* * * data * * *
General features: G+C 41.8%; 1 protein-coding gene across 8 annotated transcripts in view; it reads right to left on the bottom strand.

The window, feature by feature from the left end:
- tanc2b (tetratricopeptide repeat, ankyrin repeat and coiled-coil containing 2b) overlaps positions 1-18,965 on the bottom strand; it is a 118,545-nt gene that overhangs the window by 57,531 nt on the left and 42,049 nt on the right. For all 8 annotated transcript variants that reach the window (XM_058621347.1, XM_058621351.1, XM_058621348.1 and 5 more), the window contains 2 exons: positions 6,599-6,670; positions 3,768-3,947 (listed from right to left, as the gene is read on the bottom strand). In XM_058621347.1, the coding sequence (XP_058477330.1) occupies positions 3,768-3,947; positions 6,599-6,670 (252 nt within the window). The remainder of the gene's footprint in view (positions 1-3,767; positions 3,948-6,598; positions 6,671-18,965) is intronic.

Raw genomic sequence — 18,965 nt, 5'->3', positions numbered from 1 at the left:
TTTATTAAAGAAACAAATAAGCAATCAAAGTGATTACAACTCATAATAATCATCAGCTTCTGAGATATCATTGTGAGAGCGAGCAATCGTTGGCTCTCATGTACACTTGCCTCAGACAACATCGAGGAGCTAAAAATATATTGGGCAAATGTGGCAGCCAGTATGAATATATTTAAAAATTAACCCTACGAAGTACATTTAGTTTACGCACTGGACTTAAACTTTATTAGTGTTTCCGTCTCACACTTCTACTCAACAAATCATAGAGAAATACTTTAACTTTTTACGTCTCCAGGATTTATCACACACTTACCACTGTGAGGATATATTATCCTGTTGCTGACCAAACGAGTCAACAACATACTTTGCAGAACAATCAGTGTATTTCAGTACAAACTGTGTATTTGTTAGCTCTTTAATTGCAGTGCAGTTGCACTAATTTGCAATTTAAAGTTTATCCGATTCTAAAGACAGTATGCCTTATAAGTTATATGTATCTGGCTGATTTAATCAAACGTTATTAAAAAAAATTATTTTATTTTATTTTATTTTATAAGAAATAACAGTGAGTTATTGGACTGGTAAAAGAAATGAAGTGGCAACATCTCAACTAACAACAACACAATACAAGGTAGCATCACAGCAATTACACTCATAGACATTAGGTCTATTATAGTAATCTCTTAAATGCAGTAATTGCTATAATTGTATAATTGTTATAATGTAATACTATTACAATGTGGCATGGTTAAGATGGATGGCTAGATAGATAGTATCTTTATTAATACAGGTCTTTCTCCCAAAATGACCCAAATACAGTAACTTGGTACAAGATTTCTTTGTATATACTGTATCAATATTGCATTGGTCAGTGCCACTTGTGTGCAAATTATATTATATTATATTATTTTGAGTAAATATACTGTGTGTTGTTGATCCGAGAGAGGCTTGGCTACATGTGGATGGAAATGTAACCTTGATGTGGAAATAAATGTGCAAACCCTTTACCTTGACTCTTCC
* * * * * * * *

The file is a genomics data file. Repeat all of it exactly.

General features: G+C 41.8%; 1 protein-coding gene across 8 annotated transcripts in view; it reads right to left on the bottom strand.

The window, feature by feature from the left end:
- tanc2b (tetratricopeptide repeat, ankyrin repeat and coiled-coil containing 2b) overlaps positions 1-18,965 on the bottom strand; it is a 118,545-nt gene that overhangs the window by 57,531 nt on the left and 42,049 nt on the right. For all 8 annotated transcript variants that reach the window (XM_058621347.1, XM_058621351.1, XM_058621348.1 and 5 more), the window contains 2 exons: positions 6,599-6,670; positions 3,768-3,947 (listed from right to left, as the gene is read on the bottom strand). In XM_058621347.1, the coding sequence (XP_058477330.1) occupies positions 3,768-3,947; positions 6,599-6,670 (252 nt within the window). The remainder of the gene's footprint in view (positions 1-3,767; positions 3,948-6,598; positions 6,671-18,965) is intronic.

Raw genomic sequence — 18,965 nt, 5'->3', positions numbered from 1 at the left:
TTTATTAAAGAAACAAATAAGCAATCAAAGTGATTACAACTCATAATAATCATCAGCTTCTGAGATATCATTGTGAGAGCGAGCAATCGTTGGCTCTCATGTACACTTGCCTCAGACAACATCGAGGAGCTAAAAATATATTGGGCAAATGTGGCAGCCAGTATGAATATATTTAAAAATTAACCCTACGAAGTACATTTAGTTTACGCACTGGACTTAAACTTTATTAGTGTTTCCGTCTCACACTTCTACTCAACAAATCATAGAGAAATACTTTAACTTTTTACGTCTCCAGGATTTATCACACACTTACCACTGTGAGGATATATTATCCTGTTGCTGACCAAACGAGTCAACAACATACTTTGCAGAACAATCAGTGTATTTCAGTACAAACTGTGTATTTGTTAGCTCTTTAATTGCAGTGCAGTTGCACTAATTTGCAATTTAAAGTTTATCCGATTCTAAAGACAGTATGCCTTATAAGTTATATGTATCTGGCTGATTTAATCAAACGTTATTAAAAAAAATTATTTTATTTTATTTTATTTTATAAGAAATAACAGTGAGTTATTGGACTGGTAAAAGAAATGAAGTGGCAACATCTCAACTAACAACAACACAATACAAGGTAGCATCACAGCAATTACACTCATAGACATTAGGTCTATTATAGTAATCTCTTAAATGCAGTAATTGCTATAATTGTATAATTGTTATAATGTAATACTATTACAATGTGGCATGGTTAAGATGGATGGCTAGATAGATAGTATCTTTATTAATACAGGTCTTTCTCCCAAAATGACCCAAATACAGTAACTTGGTACAAGATTTCTTTGTATATACTGTATCAATATTGCATTGGTCAGTGCCACTTGTGTGCAAATTATATTATATTATATTATTTTGAGTAAATATACTGTGTGTTGTTGATCCGAGAGAGGCTTGGCTACATGTGGATGGAAATGTAACCTTGATGTGGAAATAAATGTGCAAACCCTTTACCTTGACTCTTCC